8 Crucial Real Estate KPIs for Property Investment in India
When you’re investing in real estate, you have to consider several factors because of the high costs involved. Yes, you have to research extensively to know whether the stipulated investment is worthwhile or not.
Of course, you can approach the property specialists, who conduct a detailed study to determine whether the investment is feasible or not. For this, the key performance indicators (KPIs) help them to gauge the value of the property investments. Now, real estate KPIs are financial measurements that take into account different metrics to predict property values.
Here, we have listed some KPIs that have come in handy for real estate investors and rental management companies. However, note that KPIs have their limitations because they are only estimates. So, they do not factor in abstract values that can influence the purchasing decisions of investors, including future market rates.
Gross Operating Income (GOI)
GOI is the total expected income, which includes all expenses. This metric records the overall income that the property produces – with the inclusion of rent charges, parking rates, among other fees.
If you talk to the property maintenance company executives, they will clarify that the GOI metric gives a complete picture of how much money a property generates or its estimated monthly value. Also, being a hypothetical figure, the GOI does not encompass any unwarranted losses like vacancy.
The rent management specialists will always advise maximizing the occupancy rate of your property to minimize losses. This is because vacant properties do not generate any income, while you have to continue bearing the operating expenses.
No doubt, property owners try to attract tenants, though achieving a 100% occupancy rate is not always possible. To know more about the precise occupancy rate of a property, you should learn about its previous occupancy rate.
Net Operating Income (NOI)
The NOI is calculated by eliminating the operating expenses from the GOI. The NOI provides a basic estimate of the profitability of the property. Management fees, maintenance charges, taxes, insurance, utilities, and vacancy rate – all are considered when calculating the NOI.
Even so, the NOI only displays the amount of surplus money that a property can generate every month. This metric does not factor in the initial investment expenses or one-time costs such as remodeling works and other interior designing Delhi costs.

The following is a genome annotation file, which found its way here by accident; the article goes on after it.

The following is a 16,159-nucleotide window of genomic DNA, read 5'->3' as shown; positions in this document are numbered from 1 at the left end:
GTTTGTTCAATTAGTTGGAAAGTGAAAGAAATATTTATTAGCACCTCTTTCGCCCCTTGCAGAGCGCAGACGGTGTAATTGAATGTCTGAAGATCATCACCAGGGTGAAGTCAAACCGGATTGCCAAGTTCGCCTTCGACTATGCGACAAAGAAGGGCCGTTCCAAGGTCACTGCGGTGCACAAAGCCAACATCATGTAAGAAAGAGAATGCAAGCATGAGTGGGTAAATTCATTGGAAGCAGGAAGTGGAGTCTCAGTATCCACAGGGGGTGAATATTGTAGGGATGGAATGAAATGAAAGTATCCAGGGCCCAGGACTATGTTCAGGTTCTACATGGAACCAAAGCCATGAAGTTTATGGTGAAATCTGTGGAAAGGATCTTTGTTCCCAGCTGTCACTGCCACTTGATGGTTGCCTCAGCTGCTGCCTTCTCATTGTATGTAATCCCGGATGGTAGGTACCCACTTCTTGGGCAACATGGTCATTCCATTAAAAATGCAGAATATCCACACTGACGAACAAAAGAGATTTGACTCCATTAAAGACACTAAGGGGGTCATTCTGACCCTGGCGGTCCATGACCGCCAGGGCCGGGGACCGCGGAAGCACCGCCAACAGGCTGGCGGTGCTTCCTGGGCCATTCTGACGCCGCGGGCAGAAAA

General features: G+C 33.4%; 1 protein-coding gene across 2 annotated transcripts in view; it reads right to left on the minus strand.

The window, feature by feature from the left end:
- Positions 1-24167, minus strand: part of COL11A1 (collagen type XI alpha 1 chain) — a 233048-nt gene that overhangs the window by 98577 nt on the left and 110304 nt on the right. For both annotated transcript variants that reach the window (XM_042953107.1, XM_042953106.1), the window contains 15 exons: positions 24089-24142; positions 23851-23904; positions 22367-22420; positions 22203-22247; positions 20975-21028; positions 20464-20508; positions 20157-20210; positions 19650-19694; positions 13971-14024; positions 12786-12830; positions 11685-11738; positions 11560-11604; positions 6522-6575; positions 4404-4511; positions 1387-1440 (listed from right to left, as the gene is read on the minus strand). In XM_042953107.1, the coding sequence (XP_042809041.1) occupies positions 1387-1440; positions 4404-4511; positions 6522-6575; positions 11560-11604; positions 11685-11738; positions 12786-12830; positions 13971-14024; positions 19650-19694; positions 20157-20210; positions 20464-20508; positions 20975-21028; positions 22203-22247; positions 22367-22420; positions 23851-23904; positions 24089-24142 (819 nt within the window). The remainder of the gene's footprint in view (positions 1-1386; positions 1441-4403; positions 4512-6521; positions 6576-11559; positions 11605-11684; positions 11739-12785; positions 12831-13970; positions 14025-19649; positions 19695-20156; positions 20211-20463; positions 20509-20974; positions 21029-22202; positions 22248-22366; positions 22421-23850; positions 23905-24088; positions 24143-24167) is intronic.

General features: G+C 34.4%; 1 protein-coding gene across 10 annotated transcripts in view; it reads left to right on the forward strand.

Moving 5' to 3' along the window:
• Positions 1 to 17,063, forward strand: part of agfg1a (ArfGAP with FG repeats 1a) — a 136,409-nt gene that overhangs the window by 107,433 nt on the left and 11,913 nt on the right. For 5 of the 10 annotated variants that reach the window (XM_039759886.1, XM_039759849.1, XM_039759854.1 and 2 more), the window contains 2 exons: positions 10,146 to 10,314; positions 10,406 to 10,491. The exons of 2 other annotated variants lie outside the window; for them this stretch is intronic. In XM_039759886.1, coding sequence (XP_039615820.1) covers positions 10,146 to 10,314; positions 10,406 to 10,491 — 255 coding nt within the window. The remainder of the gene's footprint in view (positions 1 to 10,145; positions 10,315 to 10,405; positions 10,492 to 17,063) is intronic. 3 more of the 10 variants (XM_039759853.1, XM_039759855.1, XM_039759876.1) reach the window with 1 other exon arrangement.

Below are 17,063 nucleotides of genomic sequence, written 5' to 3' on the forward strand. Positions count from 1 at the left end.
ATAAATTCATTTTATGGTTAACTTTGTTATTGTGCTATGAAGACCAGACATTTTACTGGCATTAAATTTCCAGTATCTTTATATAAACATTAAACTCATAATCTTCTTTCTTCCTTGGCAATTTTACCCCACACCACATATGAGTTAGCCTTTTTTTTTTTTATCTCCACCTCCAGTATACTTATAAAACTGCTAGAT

The cap rate is calculated by dividing the NOI with the property’s prevailing market value. The residential property management agents will further explain that you can get an estimate of the basic property value via the cap rate.
Importantly, the cap rate is not derived after accounting for the initial investment costs, which may vary depending on agreement by parties and other market factors.
Internal Rate of Return (IRR)
With the IRR, you can get an estimate of the ability of a property to earn profits.
The NRI property management experts recommend going for a property with a high IRR, for they are profitable investments. The IRR considers the property sale value, entire cash flow, and initial investment costs. As such, you get a clearer idea about how much income the property can generate over the long run. The IRR does not incorporate future investment figures and other influencers.
Cash on Cash Return
Using the CCR, you can compare the initial property investment with the probable monthly income. To compute the CCR, you have to divide the projected property income by the total investment figure. In turn, you can know how much percentage of your investment you’re getting back on a monthly basis.
As always, the property registration Delhi professionals will ascertain that the CCR does not include any unforeseen costs.
Return on Investment (ROI)
When computing the ROI of a property, you have to calculate the profits accrued and deduct the overall investment figure. More so, you must study the IRR and NOI, and you will know then how close your initial estimates are to real costs and profit.
Loan to Value Ratio (LVR)
The LVR helps financial organizations to analyze the risk of loans. Now, when you’re taking a loan to invest in a property, the LVR metric helps lenders to better understand your financial position.
In the case of high-risk loans, you have to pay higher interest charges and extra fees – all of which increase your general investment costs.
As a property investor, you may want to rely on property management company experts for their guidance. The real estate professionals can reveal more about the related risks, budding opportunities, duration, and viability of the investments that you’re pondering over. In turn, you can evaluate all the important factors before making your purchasing decisions.